Editor's note: This article is part of an ongoing series in which Sharks insider Kevin Kurz will highlight a different Sharks player every weekday leading up to the start of training camp.
Name/Position: Joel Ward, RW
Salary cap hit: $3.275 million, signed through 2017-18
2015-16 year in review: In his first season in San Jose, it's safe to say forward Joel Ward met if not exceeded expectations. He added some needed depth to the Sharks' forward group, with 21 goals and 43 points in 79 games, and fit seamlessly into a dressing room that had its issues in previous seasons. It's easy to recall Ward getting a bucketful of hats dumped over his head by his teammates in a media scrum on Oct. 24, just after the veteran scored his second-ever NHL hat trick.
Ward continued to produce in the playoffs, scoring some huge goals in the team's run to the Stanley Cup Final. He had seven goals and 13 points in 24 games, living up to his reputation as a player that raises his game in the postseason.
2016-17 outlook: Ward was shuffled up and down the lineup last season, skating with a number of linemates. He settled into a third line role when everyone was healthy, playing on the right side of center Patrick Marleau and later Chris Tierney in the playoffs, but spent plenty of time with Logan Couture and Joonas Donskoi on the second line, too.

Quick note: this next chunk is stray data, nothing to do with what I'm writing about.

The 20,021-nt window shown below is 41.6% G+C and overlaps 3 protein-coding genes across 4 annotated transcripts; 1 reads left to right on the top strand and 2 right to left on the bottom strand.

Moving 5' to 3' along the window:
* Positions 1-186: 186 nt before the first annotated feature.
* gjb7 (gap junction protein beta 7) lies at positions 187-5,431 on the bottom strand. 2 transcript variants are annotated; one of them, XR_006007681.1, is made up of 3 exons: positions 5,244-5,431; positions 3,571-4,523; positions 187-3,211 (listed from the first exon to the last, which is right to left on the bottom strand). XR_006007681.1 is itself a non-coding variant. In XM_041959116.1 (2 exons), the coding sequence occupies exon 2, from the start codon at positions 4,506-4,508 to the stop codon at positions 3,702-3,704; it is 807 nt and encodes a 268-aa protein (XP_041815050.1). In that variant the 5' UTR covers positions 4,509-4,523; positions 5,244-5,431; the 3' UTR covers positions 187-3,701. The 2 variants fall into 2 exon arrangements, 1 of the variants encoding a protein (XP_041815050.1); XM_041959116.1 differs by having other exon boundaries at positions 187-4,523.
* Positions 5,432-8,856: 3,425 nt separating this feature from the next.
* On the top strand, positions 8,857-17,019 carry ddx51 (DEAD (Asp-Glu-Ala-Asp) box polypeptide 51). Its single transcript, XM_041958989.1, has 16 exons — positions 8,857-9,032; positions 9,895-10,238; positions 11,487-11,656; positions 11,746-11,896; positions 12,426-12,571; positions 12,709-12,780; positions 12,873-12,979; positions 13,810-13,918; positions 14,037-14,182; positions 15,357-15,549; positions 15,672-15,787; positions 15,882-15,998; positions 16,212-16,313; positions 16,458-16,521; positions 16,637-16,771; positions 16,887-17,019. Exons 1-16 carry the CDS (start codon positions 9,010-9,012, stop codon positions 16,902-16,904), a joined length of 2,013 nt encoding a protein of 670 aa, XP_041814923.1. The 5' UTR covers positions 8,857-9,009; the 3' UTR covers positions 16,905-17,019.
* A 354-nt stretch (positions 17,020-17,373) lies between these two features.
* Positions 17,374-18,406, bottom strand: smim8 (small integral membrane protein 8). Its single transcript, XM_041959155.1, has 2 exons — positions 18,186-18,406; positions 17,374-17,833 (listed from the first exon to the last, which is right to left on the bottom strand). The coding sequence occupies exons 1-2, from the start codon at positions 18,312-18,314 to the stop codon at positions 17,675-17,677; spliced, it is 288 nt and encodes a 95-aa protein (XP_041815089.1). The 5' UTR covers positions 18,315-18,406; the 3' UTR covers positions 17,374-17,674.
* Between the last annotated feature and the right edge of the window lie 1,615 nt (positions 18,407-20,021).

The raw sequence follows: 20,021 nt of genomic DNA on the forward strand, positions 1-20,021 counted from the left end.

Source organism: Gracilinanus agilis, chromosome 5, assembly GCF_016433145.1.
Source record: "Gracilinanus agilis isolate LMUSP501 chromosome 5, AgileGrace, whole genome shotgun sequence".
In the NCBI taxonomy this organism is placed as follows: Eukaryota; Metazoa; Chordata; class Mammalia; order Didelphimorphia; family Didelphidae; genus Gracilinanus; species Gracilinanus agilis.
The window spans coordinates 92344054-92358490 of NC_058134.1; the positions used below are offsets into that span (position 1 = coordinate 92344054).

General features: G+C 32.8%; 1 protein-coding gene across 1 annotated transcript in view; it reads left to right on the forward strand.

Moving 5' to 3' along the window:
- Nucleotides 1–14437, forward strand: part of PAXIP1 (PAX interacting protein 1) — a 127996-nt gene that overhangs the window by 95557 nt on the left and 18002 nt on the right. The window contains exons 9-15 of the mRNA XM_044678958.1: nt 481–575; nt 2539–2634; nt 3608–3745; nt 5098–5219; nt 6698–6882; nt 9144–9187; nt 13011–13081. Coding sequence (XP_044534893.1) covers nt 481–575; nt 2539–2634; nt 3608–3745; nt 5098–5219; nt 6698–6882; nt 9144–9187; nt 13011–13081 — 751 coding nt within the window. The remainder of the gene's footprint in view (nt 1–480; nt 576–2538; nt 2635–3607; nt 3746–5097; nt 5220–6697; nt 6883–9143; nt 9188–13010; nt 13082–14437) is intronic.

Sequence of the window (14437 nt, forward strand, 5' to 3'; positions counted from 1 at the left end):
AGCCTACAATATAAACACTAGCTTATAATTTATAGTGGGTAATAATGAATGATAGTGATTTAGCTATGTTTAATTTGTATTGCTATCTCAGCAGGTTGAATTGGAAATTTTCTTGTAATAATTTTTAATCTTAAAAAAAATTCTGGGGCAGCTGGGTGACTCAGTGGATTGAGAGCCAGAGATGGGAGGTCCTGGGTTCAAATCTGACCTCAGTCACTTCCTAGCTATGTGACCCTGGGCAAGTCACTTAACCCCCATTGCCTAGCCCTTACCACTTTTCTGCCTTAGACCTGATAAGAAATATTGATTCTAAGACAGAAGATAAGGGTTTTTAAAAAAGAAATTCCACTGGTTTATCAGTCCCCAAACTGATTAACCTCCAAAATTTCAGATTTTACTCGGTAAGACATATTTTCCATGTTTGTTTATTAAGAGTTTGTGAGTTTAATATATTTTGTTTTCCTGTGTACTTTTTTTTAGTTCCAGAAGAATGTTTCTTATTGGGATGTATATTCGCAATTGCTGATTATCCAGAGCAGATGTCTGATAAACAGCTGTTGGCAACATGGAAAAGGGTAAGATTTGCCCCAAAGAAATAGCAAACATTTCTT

Looking ahead to training camp, Ward again figures to play on the third line, and it could be one of the best third lines in the Western Conference. Whether the center on that line is Tomas Hertl, Marleau or Tierney will be determined, but Ward should be pretty firmly slotted in on the right side. He'll also continue to get power play time on the second unit, after he gave that group a boost last season with five power play goals. He's a coach's dream in that he can move up and down the lineup, play in any situation, and will always accept whatever is asked of him.
Ward is among a group of several Sharks that may not have many chances left to win the Stanley Cup, as he'll turn 36 years old on Dec. 2. He remains a productive player, though, and with just 596 games of NHL experience he may have more left in the tank than your standard player in his mid-thirties.